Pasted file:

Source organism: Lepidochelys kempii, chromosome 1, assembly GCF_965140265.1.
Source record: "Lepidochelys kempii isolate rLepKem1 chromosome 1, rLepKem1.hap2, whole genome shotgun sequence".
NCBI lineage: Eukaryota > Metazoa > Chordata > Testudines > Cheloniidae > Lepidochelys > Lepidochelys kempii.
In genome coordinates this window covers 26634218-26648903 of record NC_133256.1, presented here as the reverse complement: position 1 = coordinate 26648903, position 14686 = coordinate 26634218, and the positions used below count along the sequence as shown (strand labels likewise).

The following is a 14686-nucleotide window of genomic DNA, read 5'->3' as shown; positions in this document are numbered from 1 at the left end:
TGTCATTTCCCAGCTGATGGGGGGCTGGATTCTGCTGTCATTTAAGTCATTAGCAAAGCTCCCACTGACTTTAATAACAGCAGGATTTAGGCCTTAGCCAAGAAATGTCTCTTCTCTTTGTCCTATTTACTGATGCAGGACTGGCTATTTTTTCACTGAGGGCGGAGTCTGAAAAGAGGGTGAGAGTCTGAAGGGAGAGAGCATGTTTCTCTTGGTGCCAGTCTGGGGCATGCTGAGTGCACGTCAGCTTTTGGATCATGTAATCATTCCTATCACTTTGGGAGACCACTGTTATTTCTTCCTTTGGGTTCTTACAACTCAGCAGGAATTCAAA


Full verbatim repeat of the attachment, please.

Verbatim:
Source organism: Lepidochelys kempii, chromosome 1, assembly GCF_965140265.1.
Source record: "Lepidochelys kempii isolate rLepKem1 chromosome 1, rLepKem1.hap2, whole genome shotgun sequence".
NCBI lineage: Eukaryota > Metazoa > Chordata > Testudines > Cheloniidae > Lepidochelys > Lepidochelys kempii.
In genome coordinates this window covers 26634218-26648903 of record NC_133256.1, presented here as the reverse complement: position 1 = coordinate 26648903, position 14686 = coordinate 26634218, and the positions used below count along the sequence as shown (strand labels likewise).

The following is a 14686-nucleotide window of genomic DNA, read 5'->3' as shown; positions in this document are numbered from 1 at the left end:
TGTCATTTCCCAGCTGATGGGGGGCTGGATTCTGCTGTCATTTAAGTCATTAGCAAAGCTCCCACTGACTTTAATAACAGCAGGATTTAGGCCTTAGCCAAGAAATGTCTCTTCTCTTTGTCCTATTTACTGATGCAGGACTGGCTATTTTTTCACTGAGGGCGGAGTCTGAAAAGAGGGTGAGAGTCTGAAGGGAGAGAGCATGTTTCTCTTGGTGCCAGTCTGGGGCATGCTGAGTGCACGTCAGCTTTTGGATCATGTAATCATTCCTATCACTTTGGGAGACCACTGTTATTTCTTCCTTTGGGTTCTTACAACTCAGCAGGAATTCAAA